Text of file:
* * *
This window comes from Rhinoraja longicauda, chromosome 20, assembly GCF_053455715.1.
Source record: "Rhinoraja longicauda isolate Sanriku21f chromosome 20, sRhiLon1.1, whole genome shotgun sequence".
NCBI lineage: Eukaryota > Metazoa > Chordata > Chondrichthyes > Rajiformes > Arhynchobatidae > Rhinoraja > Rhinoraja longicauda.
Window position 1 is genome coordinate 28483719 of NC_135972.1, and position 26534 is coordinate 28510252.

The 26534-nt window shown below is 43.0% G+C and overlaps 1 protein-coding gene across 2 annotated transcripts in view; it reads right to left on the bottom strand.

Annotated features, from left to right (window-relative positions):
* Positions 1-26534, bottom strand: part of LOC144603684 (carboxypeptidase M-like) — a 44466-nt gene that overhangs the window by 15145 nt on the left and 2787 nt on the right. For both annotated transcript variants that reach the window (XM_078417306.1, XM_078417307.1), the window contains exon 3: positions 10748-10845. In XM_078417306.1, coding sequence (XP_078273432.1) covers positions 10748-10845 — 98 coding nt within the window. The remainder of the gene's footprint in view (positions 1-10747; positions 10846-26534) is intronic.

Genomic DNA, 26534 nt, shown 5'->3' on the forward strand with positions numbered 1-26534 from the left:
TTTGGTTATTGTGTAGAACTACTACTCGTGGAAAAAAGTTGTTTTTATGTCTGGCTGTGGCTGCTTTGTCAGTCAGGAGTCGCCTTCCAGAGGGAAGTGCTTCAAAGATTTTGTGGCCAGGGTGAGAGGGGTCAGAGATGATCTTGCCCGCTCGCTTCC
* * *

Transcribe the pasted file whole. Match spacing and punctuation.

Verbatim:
This window comes from Rhinoraja longicauda, chromosome 20, assembly GCF_053455715.1.
Source record: "Rhinoraja longicauda isolate Sanriku21f chromosome 20, sRhiLon1.1, whole genome shotgun sequence".
NCBI lineage: Eukaryota > Metazoa > Chordata > Chondrichthyes > Rajiformes > Arhynchobatidae > Rhinoraja > Rhinoraja longicauda.
Window position 1 is genome coordinate 28483719 of NC_135972.1, and position 26534 is coordinate 28510252.

The 26534-nt window shown below is 43.0% G+C and overlaps 1 protein-coding gene across 2 annotated transcripts in view; it reads right to left on the bottom strand.

Annotated features, from left to right (window-relative positions):
* Positions 1-26534, bottom strand: part of LOC144603684 (carboxypeptidase M-like) — a 44466-nt gene that overhangs the window by 15145 nt on the left and 2787 nt on the right. For both annotated transcript variants that reach the window (XM_078417306.1, XM_078417307.1), the window contains exon 3: positions 10748-10845. In XM_078417306.1, coding sequence (XP_078273432.1) covers positions 10748-10845 — 98 coding nt within the window. The remainder of the gene's footprint in view (positions 1-10747; positions 10846-26534) is intronic.

Genomic DNA, 26534 nt, shown 5'->3' on the forward strand with positions numbered 1-26534 from the left:
TTTGGTTATTGTGTAGAACTACTACTCGTGGAAAAAAGTTGTTTTTATGTCTGGCTGTGGCTGCTTTGTCAGTCAGGAGTCGCCTTCCAGAGGGAAGTGCTTCAAAGATTTTGTGGCCAGGGTGAGAGGGGTCAGAGATGATCTTGCCCGCTCGCTTCC